75% of the reasons careers                                                       get derailed are EI-related:             ...
50% of time                     wasted is due to                     lack of trust.Source: John Whitney, Director, Deming ...
My viewpoint on what the leader does:›   Creates vision for a better future›   Sets direction, tone and context›   Sets pr...
Differences: Leadership› Includes intellectual/cognitive and  business skills and performance› Includes technical skills a...
Similarities: Both include› Congruency of personal values and  ethical behavior› Self-awareness, self-management and  moti...
“Your foremost job as a leader… is to take        charge of your own energy and then help        orchestrate the energy of...
Wali Memon   46
1. Follow andragogical principles to learning2. Use and support integrated approach to   developing sustainable leadership...
Definition: an integrated framework of adult                 learning                 Assumptions: Adults                 ...
Executive/management accountability           › Leadership as strategic priority           › Personal responsibility for d...
Include & move beyond one on onecoaching:›   Group coaching›   Team coaching›   Peer coaching›   Shadow coaching›   Cross-...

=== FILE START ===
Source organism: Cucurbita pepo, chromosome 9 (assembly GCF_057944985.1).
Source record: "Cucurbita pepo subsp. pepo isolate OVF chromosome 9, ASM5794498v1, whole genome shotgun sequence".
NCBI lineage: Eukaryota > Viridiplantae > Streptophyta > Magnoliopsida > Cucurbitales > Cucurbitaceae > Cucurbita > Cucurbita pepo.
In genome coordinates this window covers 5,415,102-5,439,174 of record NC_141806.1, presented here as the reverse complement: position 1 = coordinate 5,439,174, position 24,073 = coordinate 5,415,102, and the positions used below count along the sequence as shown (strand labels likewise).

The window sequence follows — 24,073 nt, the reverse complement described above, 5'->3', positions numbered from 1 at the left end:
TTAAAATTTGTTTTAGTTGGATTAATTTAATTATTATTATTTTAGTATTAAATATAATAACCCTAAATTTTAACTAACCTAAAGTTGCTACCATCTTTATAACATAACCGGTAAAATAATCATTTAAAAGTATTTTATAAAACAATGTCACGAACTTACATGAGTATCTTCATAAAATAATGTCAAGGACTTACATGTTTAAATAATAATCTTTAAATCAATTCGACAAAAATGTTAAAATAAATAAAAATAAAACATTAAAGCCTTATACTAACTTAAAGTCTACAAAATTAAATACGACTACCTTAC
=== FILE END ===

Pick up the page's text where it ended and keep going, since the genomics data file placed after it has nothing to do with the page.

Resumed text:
Coaching to support:›   Training & education›   Onboarding & orientation›   Expatriation & repatriation›   Promotional tra...
Crisis in sustainable leadershipRequires integrated approach, with leader& organizational accountabilitiesCoaching one of ...
Wali Memon   53
Allstate – Talent Management Program        Talent Management – “An enterprise-        wide system for defining future    ...
At its best, effective leadership (at all levels)…    Sets a company standard of excellence    other enterprises want to e...
Communicate                Business      New Role                                                         New Behaviors   ...
Identify emerging leaders among:         › Officers         › Directors/Senior Managers         › Managers         › Profe...
Different development experiences for                  different management levels.                  Development experienc...
“We need the best leaders at all levels…       but we also need to understand where       talent has the greatest impact o...